Array 2D class methods

Array2D inherits the following class methods from Collection:

  • fill
  • fill2D
  • fill3D
  • fillND
  • newFrom
  • with

Regarding method fill2D:

  • A doc search only links to Collection & Array
  • Array2D help page lists it as an inherited class method
  • Array2D.fill2D(...) fails with the following post error:

The preceding error dump is for ERROR: 'add' should have been implemented by Array2D RECEIVER: Array2D[ [ nil ][ nil ][ nil ][ nil ][ nil ][ nil ][ nil ][ nil ] ]

This is the full code that produced the error message:

    Array2D.fill2D // to produce an 8X8 table of fundamental frequencies
        8 , 8 , // rows & columns
            |o n| ( [ 27, 30, 33, 36, 40.5, 45, 48, 51 ] [ n ] ) * ( [ 1 ] ++ Array.geom(7, 2, 2) @ o ) 


I suppose it may be interesting that it still created an Array2D with 8 sub-arrays… each containing a single nil instance… typical new behavior would be 8 sub-arrays with 8 instances of nil each, or 64 in total.

If this should be an issue on github, then just let me know and I’ll post it there.

Here’s the full error message:

ERROR: ‘add’ should have been implemented by Array2D.
Instance of Array2D { (000002737AB68C08, gc=C4, fmt=00, flg=00, set=02)
instance variables [3]
rows : Integer 8
cols : Integer 1
array : instance of Array (000002737A508468, size=8, set=3)
arg this =
arg this = nil
arg error =
arg this =
arg error =
arg this =
arg this =
arg method = Collection:add
< FunctionDef in Method Meta_Collection:fill2D >
arg col = 0
arg this = 8
arg function =
var i = 0
< FunctionDef in Method Meta_Collection:fill2D >
arg row = 0
var obj2 =
arg this = 8
arg function =
var i = 0
arg this =
arg rows = 8
arg cols = 8
arg function =
var obj =
arg this =
var res = nil
var func =
var code = “(((
var doc = nil
var ideClass =
arg this =
^^ The preceding error dump is for ERROR: ‘add’ should have been implemented by Array2D.
RECEIVER: Array2D[ [ nil ][ nil ][ nil ][ nil ][ nil ][ nil ][ nil ][ nil ] ]

The same for Collection.fill2D, though more understandably, as an “abstract class.”

ERROR: ‘add’ should have been implemented by Collection.
RECEIVER: Collection[ ]

In case anyone is interested, here’s the solution to the 8x8 matrix I was trying to produce.

In this case, .with is actually an instance method… which is unique to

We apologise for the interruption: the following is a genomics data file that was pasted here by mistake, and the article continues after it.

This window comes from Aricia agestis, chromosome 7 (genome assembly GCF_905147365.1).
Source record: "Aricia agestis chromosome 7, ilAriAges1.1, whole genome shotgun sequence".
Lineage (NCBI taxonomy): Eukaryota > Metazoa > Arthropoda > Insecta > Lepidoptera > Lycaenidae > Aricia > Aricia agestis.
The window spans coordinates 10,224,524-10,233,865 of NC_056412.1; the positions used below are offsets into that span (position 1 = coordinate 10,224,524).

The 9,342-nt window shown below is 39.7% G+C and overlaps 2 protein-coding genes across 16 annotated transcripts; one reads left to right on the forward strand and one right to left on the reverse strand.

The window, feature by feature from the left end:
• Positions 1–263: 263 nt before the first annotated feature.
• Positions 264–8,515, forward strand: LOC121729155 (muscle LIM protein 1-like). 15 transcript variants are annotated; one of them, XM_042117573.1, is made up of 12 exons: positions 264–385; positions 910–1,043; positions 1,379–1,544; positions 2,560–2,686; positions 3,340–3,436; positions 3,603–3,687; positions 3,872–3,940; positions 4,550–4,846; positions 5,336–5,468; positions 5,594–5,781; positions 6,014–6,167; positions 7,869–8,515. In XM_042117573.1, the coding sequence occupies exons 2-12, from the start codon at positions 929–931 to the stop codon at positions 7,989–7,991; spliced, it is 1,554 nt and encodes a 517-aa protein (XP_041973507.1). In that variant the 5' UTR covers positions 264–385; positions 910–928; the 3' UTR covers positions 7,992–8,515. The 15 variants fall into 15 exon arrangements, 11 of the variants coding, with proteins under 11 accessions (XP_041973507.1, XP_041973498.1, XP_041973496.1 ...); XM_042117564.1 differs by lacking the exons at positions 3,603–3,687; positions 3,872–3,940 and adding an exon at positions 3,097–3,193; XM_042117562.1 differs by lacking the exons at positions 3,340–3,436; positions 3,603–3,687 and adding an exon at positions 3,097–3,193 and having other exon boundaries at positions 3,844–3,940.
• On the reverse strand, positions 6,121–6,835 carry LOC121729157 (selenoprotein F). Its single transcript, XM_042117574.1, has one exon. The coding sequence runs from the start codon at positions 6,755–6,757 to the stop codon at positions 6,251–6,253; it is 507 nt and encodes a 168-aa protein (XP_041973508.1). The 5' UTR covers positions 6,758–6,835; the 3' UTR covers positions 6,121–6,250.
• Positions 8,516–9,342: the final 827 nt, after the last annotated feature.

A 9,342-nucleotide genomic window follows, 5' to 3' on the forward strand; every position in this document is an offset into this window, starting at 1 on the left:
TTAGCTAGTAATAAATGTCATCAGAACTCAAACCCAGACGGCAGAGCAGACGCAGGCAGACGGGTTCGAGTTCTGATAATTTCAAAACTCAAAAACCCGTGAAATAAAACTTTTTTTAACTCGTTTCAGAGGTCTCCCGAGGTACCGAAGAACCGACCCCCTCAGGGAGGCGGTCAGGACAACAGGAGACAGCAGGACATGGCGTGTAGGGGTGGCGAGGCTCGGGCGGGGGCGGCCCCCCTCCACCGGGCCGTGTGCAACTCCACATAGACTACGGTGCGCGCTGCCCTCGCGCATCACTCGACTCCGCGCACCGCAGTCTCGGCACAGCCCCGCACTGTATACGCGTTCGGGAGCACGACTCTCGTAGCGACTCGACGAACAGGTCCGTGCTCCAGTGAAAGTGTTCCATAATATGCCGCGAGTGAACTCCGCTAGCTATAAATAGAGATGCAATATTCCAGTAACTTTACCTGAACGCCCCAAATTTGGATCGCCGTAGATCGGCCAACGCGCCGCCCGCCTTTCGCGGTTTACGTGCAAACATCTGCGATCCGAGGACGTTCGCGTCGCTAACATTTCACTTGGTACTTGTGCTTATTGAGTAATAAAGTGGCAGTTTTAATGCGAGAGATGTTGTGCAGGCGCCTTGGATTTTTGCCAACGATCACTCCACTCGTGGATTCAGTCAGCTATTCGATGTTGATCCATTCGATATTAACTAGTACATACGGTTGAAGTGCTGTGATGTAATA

~xy = Array2D (8, 8) .with ( [ 27, 30, 33, 36, 40.5, 45, 48, 51 ] *.x ( Array.geom(8, 1, 2) ) )

~yx = Array2D (8, 8) .with ( ~xy.array.sort )

Using .with (instance method) is the cleanest way to instantiate an Array2D in my opinion.

Back to the before, or the original post in this thread…I’ve encountered other situations where a doc page will list inherited methods for a certain class, and still return object doesn’t understand errors or similar.

If an object class can’t use a particular method, then… is there any reason for it to be listed in it’s class reference?

Thanks to everyone reading in advance.

I see what you’re saying, but at the same time – the help file recommends or Array2D.fromArray so I suppose these would be preferred over with.

If I had my way, Array2D would be deprecated and removed. It doesn’t do anything that can’t be done with arrays-of-arrays. Because of that, it’s seldom used and not well maintained, meaning that things you’d expect to work don’t actually work. So instead of making things easier, it mainly causes confusion. IMO, dump it.

19+ years, I have never used this class.

I suppose not, but that’s a massive review job, very unlikely to become a high priority for an already backlogged dev team. (Note here that it isn’t with that is not understood – it’s a downstream error. So the only way to catch all of these is to test every method vs every implementing class, comprehensively – hundreds if not thousands of hours. While you’re correct that it’s misleading in the help, the reality is that we just don’t have the person hours to do it.)

The easiest solution is to mark the method selector as a private method in the help, and perhaps add a shouldNotImplement for it in the class definition. It would help if some users who feel strongly about it could submit pull requests to clean these up bit by bit – this kind of “low hanging fruit” is an ideal way to start contributing.


Same here, IMO there’s no point in using Array2D than facing unexpected troubles.

I use Array2D A LOT. There’s no reason to deprecate it.

The beauty of Array2D is being able to:

~xy[x, y] // instead of ~xy[x][y]

And on the documentation issue, I’m not going to press it or push it to the repo… but I’m sure one could fashion a script that runs through every help method with tryPerform

This isn’t an Array2D issue, it’s across the language, or it’s documentation.

The devs are probably already aware… ideally, every class inheritance should be able to perform all it’s inherited class methods.

Until then, I’m content with everything and where’s it at… I’m sure the dev team rarely gets thanked enough for all the hard work.

Thanks @josh @MarcinP & everyone else, for making this whole thing possible.

The gripes are never without gratitude.

Fair enough. BTW with ordinary Arrays you can also write


which is even less characters than

~xy[x, y]

though maybe not better readable.